Shawl

Designs from Kashmir influenced generations of British and French shawl makers. The intricate design on this shawl is known as paisley, which evolved from Kashmiri boteh (flower) patterns. The vivid, hot-yellow centre clearly identifies its European origin and the fine weave, delicate wool and details suggest a Français manufacture.


Collection Connections 

  • Shawl

    Shawl

    Asia: South Asia, India, Northern India, Kashmir

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  • Shawl

    Shawl

    Europe: Western Europe, France

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  • Shawl

    Shawl

    Europe: Western Europe, Great Britain, Scotland, Paisley

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What is the relationship between jacquard looms and modern computers?

responded: Jan 30, 2012

Posted by Daniel Drak

196
Recommend this Response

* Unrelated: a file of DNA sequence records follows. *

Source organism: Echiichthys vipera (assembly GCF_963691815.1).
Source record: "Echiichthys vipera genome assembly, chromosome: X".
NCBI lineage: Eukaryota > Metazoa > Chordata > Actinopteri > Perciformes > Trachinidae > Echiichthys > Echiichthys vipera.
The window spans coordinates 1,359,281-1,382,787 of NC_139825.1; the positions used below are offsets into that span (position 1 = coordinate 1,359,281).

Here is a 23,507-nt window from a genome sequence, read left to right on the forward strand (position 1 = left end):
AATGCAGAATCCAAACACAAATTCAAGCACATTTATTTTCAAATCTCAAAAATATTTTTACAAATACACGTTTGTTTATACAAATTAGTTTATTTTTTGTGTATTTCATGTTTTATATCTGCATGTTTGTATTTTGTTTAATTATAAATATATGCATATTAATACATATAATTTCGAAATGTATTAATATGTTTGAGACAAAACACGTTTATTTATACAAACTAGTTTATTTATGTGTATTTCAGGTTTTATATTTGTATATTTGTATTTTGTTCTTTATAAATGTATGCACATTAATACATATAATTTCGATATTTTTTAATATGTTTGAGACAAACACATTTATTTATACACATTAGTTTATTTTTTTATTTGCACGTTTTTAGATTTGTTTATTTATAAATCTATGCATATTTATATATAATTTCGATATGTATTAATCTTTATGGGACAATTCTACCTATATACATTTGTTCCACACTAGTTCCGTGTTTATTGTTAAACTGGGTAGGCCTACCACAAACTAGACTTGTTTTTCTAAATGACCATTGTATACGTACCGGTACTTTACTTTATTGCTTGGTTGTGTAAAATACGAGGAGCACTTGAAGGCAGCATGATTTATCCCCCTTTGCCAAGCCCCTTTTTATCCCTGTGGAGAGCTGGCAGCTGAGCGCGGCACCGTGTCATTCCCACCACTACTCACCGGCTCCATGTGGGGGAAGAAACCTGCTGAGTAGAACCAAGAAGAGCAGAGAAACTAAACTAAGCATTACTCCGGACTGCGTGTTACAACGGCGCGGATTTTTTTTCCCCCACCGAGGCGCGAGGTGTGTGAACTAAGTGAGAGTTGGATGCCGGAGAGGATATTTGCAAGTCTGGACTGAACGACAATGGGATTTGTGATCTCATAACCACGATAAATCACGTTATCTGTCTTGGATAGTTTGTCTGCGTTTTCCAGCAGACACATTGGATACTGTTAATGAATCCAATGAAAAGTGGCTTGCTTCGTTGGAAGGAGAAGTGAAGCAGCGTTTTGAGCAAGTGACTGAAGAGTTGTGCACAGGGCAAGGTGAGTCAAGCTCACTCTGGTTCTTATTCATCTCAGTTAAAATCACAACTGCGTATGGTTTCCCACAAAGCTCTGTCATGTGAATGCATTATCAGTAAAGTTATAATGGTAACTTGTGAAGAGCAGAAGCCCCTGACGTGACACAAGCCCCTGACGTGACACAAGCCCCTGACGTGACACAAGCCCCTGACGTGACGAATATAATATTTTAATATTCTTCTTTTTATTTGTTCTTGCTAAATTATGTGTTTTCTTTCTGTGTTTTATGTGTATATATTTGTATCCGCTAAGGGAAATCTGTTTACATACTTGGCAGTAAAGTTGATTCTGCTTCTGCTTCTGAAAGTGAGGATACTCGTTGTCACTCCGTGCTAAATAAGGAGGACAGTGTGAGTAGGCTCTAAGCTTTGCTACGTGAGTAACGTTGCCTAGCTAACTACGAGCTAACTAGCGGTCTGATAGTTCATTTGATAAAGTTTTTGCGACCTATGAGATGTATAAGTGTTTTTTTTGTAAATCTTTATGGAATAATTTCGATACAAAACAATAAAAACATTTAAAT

The relationship between the Jacquard Loom and modern computers is quite fascinating. Though it is quite easy to draw comparisons between modern technology such as word processing software and historical milestones like the printing press, the relationship between the jacquard loom and computers exists beyond the product that either machine creates. It is in the technology that these machines rely on in order to execute their processes that is comparable It is no coincidence that these systems are similar. Rather, Charles Babbage, the individual responsible for the Analytical Engine and making this leap in computer programming attributes his concept of using punched cards that control a sequence of operations in regards to computing to the similar process of using varying punched cards to produce various patterns on a jacquard loom. Simply, removing a punched card from a jacquard loom and switching it with another would cause the machine to produce a different pattern, just as arranging punched cards in different sequences in a computer would completely alter how information is processed (thus changing the output). How these cards worked in a jacquard loom is quite simple. Each card represented a design that was created using punched holes and each row of punched holes directly corresponded with a row of the design. As the warp yarn traveled across the loom, it either lowered under the weft yarn as indicated by a punched hole in the card, or passed over the weft yarn as indicated by a gap in the punches. Similarly, Babbage’s “Number Cards” had punched holes that connected to figure wheels that, as the machine advanced, would trigger levers and transfer a corresponding number. The technology is evidently similar and, though now obsolete, formed the basis for modern computing.

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